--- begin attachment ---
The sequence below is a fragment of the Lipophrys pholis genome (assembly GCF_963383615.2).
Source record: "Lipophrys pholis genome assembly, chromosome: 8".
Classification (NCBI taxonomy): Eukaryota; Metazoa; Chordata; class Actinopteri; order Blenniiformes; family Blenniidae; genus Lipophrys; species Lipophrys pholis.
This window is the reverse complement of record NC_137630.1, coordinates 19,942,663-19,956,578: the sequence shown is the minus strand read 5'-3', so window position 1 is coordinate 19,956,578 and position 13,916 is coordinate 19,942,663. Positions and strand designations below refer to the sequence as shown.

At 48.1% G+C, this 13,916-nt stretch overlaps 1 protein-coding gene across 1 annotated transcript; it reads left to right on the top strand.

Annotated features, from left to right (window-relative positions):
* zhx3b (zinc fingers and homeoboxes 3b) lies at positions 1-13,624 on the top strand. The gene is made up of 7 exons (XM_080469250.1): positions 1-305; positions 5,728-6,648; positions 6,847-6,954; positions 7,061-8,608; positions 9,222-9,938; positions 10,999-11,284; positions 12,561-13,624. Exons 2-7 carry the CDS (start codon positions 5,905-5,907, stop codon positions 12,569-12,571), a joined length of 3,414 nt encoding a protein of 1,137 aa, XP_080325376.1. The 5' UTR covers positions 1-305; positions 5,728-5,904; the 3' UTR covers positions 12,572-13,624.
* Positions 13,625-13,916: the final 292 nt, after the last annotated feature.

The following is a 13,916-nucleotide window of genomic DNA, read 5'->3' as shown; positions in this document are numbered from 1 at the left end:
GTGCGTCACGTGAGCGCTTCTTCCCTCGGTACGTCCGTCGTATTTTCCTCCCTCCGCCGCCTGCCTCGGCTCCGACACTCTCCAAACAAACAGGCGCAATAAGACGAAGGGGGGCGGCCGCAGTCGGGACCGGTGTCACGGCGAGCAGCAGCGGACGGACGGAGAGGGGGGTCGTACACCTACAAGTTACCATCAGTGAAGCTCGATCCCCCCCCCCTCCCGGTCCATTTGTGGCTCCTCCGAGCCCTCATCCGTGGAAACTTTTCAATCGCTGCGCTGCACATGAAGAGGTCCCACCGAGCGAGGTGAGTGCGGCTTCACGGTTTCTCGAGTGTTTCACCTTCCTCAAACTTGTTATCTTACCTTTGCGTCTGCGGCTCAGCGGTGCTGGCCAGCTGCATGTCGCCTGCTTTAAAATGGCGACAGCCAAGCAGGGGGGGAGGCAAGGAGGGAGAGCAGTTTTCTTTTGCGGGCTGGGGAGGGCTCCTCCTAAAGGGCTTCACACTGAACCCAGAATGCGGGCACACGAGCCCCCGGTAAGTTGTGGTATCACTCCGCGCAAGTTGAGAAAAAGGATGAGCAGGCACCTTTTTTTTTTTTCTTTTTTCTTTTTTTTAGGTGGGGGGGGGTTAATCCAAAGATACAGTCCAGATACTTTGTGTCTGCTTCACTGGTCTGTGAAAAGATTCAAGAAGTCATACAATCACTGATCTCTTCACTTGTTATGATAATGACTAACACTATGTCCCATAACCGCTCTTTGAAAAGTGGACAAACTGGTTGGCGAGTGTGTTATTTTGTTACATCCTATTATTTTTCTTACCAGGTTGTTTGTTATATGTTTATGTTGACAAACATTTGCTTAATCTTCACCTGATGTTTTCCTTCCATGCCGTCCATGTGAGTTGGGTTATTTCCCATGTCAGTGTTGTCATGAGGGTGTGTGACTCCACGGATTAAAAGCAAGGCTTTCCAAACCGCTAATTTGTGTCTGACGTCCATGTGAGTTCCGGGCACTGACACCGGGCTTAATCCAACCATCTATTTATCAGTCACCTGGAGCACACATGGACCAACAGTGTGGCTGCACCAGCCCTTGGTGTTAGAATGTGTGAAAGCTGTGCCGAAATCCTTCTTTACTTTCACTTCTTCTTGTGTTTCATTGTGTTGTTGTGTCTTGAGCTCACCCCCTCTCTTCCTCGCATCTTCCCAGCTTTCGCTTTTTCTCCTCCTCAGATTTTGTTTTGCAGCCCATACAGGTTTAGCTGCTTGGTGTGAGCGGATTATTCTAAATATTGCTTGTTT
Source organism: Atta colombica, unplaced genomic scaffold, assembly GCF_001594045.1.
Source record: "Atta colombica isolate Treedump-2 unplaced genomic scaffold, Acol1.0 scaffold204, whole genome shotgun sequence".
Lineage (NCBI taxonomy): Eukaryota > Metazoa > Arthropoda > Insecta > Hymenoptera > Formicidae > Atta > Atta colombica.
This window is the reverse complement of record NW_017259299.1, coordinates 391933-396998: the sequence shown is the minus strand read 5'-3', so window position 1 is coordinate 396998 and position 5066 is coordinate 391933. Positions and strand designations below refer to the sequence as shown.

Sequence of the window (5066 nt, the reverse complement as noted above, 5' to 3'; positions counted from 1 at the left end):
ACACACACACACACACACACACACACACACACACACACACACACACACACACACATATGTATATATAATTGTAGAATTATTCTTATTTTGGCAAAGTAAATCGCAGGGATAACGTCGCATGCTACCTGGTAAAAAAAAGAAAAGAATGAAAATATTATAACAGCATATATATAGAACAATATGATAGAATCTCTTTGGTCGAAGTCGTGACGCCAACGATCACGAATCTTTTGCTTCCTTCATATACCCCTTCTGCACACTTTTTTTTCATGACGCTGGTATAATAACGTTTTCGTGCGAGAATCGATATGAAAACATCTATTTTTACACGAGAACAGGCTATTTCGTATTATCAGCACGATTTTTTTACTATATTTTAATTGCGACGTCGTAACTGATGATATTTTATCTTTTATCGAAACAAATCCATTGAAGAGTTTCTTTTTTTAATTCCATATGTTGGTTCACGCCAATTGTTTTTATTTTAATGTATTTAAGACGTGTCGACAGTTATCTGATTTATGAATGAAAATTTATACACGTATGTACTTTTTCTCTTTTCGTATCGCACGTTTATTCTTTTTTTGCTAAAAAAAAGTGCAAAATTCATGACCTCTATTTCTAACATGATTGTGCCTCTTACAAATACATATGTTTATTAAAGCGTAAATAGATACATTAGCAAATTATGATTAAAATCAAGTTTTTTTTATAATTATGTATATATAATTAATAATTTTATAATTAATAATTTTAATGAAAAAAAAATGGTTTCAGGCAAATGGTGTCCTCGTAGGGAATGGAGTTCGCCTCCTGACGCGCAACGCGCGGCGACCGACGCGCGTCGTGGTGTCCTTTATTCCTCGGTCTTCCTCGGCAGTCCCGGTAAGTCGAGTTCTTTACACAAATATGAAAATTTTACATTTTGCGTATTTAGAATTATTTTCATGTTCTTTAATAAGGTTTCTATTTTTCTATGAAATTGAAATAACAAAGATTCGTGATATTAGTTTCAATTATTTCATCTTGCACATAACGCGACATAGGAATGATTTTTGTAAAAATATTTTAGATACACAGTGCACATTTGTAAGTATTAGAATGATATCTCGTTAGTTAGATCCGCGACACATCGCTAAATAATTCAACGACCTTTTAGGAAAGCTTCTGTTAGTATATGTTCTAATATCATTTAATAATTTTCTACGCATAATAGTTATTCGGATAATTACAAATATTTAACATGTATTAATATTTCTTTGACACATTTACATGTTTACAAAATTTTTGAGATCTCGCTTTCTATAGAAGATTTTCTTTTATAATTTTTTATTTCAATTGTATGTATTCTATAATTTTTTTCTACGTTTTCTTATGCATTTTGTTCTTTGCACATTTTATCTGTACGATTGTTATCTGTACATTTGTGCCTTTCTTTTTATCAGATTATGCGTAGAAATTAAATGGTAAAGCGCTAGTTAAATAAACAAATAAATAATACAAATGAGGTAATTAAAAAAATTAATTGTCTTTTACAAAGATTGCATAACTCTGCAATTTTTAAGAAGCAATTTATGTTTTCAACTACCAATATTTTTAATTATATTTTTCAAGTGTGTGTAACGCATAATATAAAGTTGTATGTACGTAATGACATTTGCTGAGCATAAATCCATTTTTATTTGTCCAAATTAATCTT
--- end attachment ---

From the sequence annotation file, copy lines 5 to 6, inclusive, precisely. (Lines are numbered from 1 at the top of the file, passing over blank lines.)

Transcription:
At 48.1% G+C, this 13,916-nt stretch overlaps 1 protein-coding gene across 1 annotated transcript; it reads left to right on the top strand.

Annotated features, from left to right (window-relative positions):